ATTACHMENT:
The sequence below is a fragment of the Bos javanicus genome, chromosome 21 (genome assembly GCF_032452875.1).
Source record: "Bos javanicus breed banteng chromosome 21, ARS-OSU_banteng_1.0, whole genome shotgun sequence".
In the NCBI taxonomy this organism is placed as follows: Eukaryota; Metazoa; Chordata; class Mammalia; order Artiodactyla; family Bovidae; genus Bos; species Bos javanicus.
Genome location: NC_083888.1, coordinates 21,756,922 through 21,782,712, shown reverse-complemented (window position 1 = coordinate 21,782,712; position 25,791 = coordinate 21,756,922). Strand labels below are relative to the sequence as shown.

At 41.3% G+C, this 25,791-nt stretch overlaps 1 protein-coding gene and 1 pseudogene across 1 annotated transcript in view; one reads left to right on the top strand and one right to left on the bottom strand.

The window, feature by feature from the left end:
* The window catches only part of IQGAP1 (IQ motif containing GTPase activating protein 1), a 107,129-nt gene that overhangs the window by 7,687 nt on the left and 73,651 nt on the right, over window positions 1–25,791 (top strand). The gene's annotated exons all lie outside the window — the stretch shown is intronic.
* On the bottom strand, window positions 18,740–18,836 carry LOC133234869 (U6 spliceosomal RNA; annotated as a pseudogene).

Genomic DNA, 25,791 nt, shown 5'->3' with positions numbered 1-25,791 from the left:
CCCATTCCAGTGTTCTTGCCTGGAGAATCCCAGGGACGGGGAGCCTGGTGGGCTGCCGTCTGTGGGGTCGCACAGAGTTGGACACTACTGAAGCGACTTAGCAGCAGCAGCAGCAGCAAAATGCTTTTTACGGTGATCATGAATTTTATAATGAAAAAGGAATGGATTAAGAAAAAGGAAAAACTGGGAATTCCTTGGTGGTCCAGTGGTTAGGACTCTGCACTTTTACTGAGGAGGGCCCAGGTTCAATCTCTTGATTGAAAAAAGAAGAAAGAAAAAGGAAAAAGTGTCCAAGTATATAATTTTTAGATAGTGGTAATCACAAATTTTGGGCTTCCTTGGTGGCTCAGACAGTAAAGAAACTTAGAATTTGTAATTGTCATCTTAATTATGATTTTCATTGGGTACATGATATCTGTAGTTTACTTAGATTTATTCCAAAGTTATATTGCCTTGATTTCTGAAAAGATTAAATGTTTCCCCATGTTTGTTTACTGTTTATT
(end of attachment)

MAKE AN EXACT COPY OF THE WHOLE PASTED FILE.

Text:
The sequence below is a fragment of the Bos javanicus genome, chromosome 21 (genome assembly GCF_032452875.1).
Source record: "Bos javanicus breed banteng chromosome 21, ARS-OSU_banteng_1.0, whole genome shotgun sequence".
In the NCBI taxonomy this organism is placed as follows: Eukaryota; Metazoa; Chordata; class Mammalia; order Artiodactyla; family Bovidae; genus Bos; species Bos javanicus.
Genome location: NC_083888.1, coordinates 21,756,922 through 21,782,712, shown reverse-complemented (window position 1 = coordinate 21,782,712; position 25,791 = coordinate 21,756,922). Strand labels below are relative to the sequence as shown.

At 41.3% G+C, this 25,791-nt stretch overlaps 1 protein-coding gene and 1 pseudogene across 1 annotated transcript in view; one reads left to right on the top strand and one right to left on the bottom strand.

The window, feature by feature from the left end:
* The window catches only part of IQGAP1 (IQ motif containing GTPase activating protein 1), a 107,129-nt gene that overhangs the window by 7,687 nt on the left and 73,651 nt on the right, over window positions 1–25,791 (top strand). The gene's annotated exons all lie outside the window — the stretch shown is intronic.
* On the bottom strand, window positions 18,740–18,836 carry LOC133234869 (U6 spliceosomal RNA; annotated as a pseudogene).

Genomic DNA, 25,791 nt, shown 5'->3' with positions numbered 1-25,791 from the left:
CCCATTCCAGTGTTCTTGCCTGGAGAATCCCAGGGACGGGGAGCCTGGTGGGCTGCCGTCTGTGGGGTCGCACAGAGTTGGACACTACTGAAGCGACTTAGCAGCAGCAGCAGCAGCAAAATGCTTTTTACGGTGATCATGAATTTTATAATGAAAAAGGAATGGATTAAGAAAAAGGAAAAACTGGGAATTCCTTGGTGGTCCAGTGGTTAGGACTCTGCACTTTTACTGAGGAGGGCCCAGGTTCAATCTCTTGATTGAAAAAAGAAGAAAGAAAAAGGAAAAAGTGTCCAAGTATATAATTTTTAGATAGTGGTAATCACAAATTTTGGGCTTCCTTGGTGGCTCAGACAGTAAAGAAACTTAGAATTTGTAATTGTCATCTTAATTATGATTTTCATTGGGTACATGATATCTGTAGTTTACTTAGATTTATTCCAAAGTTATATTGCCTTGATTTCTGAAAAGATTAAATGTTTCCCCATGTTTGTTTACTGTTTATT